American Southern Pine cellulose fluff pulp treated as indicated in EP 1 245 722, treated in accordance with the invention.

Example 3

Cellulose fluff pulp from Weyerhaeuser. American Southern Pine, pulp with designation TR934A, treated in accordance with the invention.

The results of the measurements conducted on specimens according to Examples 1-3 at four different bulk values (3 cm3/g, 4.5 cm3/g, 6 cm3/g, and 10 cm3/g) are presented in Tables 1-3.

Bulk (B) is determined by first measuring the thickness of the layer using a measurement gauge that exerts a pressure of 0.5 kPa with a foot having an area of about 1600 mm2. All thicknesses and bulks are determined after the sample has been conditioned for about 24 hours at 23 degrees C and 50% relative humidity.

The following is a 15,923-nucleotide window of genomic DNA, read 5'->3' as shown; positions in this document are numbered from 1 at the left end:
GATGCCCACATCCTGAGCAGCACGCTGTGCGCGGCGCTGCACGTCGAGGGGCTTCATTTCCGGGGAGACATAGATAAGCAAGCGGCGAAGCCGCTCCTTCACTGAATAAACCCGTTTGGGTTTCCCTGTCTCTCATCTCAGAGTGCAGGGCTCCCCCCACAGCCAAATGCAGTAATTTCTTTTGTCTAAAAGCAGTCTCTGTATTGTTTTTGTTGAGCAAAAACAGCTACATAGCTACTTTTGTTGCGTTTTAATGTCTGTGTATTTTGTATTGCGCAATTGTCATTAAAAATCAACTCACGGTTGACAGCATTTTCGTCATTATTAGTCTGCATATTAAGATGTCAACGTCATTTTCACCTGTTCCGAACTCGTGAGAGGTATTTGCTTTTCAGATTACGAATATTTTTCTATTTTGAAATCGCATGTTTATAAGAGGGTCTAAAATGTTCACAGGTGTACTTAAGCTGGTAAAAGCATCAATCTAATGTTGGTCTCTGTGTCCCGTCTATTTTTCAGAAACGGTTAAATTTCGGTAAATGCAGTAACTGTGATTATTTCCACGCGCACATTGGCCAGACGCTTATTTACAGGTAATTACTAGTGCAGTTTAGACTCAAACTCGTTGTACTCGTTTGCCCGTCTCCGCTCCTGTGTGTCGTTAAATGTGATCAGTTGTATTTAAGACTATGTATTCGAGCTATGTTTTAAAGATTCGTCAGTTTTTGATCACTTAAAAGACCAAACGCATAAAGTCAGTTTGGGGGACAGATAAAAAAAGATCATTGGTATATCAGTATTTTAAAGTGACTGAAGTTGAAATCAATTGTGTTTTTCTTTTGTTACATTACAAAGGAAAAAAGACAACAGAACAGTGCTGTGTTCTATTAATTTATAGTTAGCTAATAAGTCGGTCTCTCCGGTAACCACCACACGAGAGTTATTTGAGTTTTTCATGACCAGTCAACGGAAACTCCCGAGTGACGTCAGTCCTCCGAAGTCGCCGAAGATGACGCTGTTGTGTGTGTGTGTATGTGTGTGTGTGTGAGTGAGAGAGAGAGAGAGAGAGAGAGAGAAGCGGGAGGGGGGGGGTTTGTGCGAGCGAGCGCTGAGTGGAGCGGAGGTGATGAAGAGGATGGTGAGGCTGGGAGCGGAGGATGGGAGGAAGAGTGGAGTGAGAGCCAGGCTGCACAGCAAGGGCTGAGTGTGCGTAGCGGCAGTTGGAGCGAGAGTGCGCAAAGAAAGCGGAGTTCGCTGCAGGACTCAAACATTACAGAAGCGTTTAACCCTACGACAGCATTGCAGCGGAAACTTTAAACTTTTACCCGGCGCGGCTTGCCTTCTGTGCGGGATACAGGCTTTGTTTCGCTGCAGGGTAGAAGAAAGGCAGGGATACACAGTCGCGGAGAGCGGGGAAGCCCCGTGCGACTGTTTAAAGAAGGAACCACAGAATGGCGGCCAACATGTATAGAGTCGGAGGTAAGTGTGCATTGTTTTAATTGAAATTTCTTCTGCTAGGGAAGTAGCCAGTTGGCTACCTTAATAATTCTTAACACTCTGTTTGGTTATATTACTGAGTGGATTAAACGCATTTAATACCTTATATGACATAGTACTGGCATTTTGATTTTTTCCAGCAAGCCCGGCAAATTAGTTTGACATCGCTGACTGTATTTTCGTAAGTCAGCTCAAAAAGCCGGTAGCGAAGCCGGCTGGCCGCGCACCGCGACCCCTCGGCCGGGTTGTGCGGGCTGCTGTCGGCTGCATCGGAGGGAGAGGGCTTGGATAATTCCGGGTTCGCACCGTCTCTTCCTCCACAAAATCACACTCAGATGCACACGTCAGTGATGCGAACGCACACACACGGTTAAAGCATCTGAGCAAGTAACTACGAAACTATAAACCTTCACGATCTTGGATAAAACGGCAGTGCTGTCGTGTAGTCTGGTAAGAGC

Determination of Pulp Bulk

Pulp bulk is defined as the bulk of the pulp, Bpulp. That is, volume occupied by pulp [cm3], i.e. excluding the volume that is occupied by super absorbents, divided by the weight of the pulp [g].

t: Sample thickness [cm]

bw: Basis weight [g/cm2]

ρSAP: Bulk density of SAP according to Edana WSP 260.2 (05) [g/cm3]

Indices pulp and SAP refers to the respective materials.

B pulp = t - ( bw SAP / ρ SAP ) bw pulp [ cm 3 / g ]
Example:
Thickness=0.14 cm
gscm Pulp=0.03
gscm SAP=0.015
ρSAP=0.625
Pulp Bulk=(0.14−0.015/0.625)/0.03
Pulp Bulk=3.87 cm3/g